World War I memorial in Los Angeles restored, rededicated
By Michael Hjelmstad
via the American Legion web site
The monument at Victory Memorial Grove in Elysian Park near Dodger Stadium in Los Angeles had nearly been forgotten. Inspired by the 100 Cities 100 Memorials project of the Pritzker Military Museum and Library and the United States World War One Centennial Commission, American Legion members have helped restore it and refresh the area’s memory, or initial understanding, of what it meant.
Volunteers chose Flag Day, June 14, 2017, for the rededication ceremony. Nearly 100 people, ranging from community volunteers to Disney executives to veteran organization leaders, unveiled a stone memorial tablet that looks as good as did 97 years ago. In 1921, the Daughters of The American Revolution held the original ceremony to present the memorial in conjunction with The American Legion and local residents honoring members of the community who served and fell in the Great War. It was an effort to unite the nation in a collective celebration of victory.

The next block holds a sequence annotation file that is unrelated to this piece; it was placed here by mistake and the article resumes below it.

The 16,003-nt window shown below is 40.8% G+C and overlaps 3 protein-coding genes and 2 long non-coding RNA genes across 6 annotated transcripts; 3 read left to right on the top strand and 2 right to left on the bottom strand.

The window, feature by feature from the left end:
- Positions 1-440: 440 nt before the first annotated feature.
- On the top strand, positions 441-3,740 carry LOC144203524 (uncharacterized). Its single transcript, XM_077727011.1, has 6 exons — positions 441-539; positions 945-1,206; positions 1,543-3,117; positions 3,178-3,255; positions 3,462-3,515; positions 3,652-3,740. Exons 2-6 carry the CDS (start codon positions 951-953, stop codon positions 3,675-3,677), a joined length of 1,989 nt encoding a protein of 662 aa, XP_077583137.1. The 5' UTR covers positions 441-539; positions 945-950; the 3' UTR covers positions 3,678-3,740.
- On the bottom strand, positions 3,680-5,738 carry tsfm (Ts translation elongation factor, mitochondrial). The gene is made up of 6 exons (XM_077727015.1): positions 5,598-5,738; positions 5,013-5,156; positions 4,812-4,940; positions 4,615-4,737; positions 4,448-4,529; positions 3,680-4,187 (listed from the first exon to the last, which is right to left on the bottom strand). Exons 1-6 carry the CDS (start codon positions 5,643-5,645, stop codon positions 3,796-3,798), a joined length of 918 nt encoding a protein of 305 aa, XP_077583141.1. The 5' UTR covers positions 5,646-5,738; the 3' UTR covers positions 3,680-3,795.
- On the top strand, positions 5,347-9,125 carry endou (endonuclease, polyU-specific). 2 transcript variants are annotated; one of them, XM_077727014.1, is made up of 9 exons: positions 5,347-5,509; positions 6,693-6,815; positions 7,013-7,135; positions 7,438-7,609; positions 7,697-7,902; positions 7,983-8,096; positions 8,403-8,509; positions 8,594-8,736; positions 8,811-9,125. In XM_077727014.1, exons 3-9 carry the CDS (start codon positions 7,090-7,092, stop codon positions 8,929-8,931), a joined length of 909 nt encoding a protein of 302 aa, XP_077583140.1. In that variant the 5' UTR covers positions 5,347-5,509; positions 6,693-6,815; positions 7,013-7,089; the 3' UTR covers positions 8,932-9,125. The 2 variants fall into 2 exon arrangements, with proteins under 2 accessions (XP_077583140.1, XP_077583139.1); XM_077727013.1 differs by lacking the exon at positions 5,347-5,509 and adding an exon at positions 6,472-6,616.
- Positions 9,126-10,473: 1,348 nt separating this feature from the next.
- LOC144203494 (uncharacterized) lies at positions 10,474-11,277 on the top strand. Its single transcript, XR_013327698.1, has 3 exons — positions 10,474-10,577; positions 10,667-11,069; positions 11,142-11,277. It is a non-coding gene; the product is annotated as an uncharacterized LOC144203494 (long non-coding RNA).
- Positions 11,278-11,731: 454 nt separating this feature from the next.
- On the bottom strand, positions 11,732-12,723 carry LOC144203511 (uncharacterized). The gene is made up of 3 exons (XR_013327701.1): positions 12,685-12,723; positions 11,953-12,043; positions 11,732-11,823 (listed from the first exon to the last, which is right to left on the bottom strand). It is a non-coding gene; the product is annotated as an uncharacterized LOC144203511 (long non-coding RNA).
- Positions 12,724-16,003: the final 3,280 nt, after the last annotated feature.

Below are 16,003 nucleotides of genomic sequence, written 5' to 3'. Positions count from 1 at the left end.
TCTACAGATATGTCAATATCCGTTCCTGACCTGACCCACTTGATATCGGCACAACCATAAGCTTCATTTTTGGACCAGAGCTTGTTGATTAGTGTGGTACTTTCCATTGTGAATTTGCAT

The memorial plaque reads: "Erected 1921 by Daughters of the American Revolution of Southern California to honor the service in the World War of all men and women from the families of the state society and in memory of twenty one who made the supreme sacrifice."
Victory Memorial Grove is a part of the oldest park in Los Angeles. Elysian Park is filled with trees, ponds, hiking trails and the Chavez Ravine, featuring Dodger Stadium and the Los Angeles Police Academy.
“This is a park within a park,” said Janice Gordon with the California Daughters of the American Revolution Regent. “Victory Memorial Grove was donated to the city by a DAR member from our chapter. Then they erected this monument and it’s kind of a forgotten part of the park.”
The American Legion, Daughters of the American Revolution, Disney and The Mission Continues were all a part of making this come together, with action and fundraising.
Lester Probst, a member of American Legion Hollywood Post 43 who worked closely with Courtland Jindra, a war historian and volunteer with the United States World War One Centennial Commission, brought the restoration project to The American Legion.
Read the whole article on the American Legion web site.
External Web Site Notice: This page contains information directly presented from an external source. The terms and conditions of this page may not be the same as those of this website. Click here to read the full disclaimer notice for external web sites. Thank you.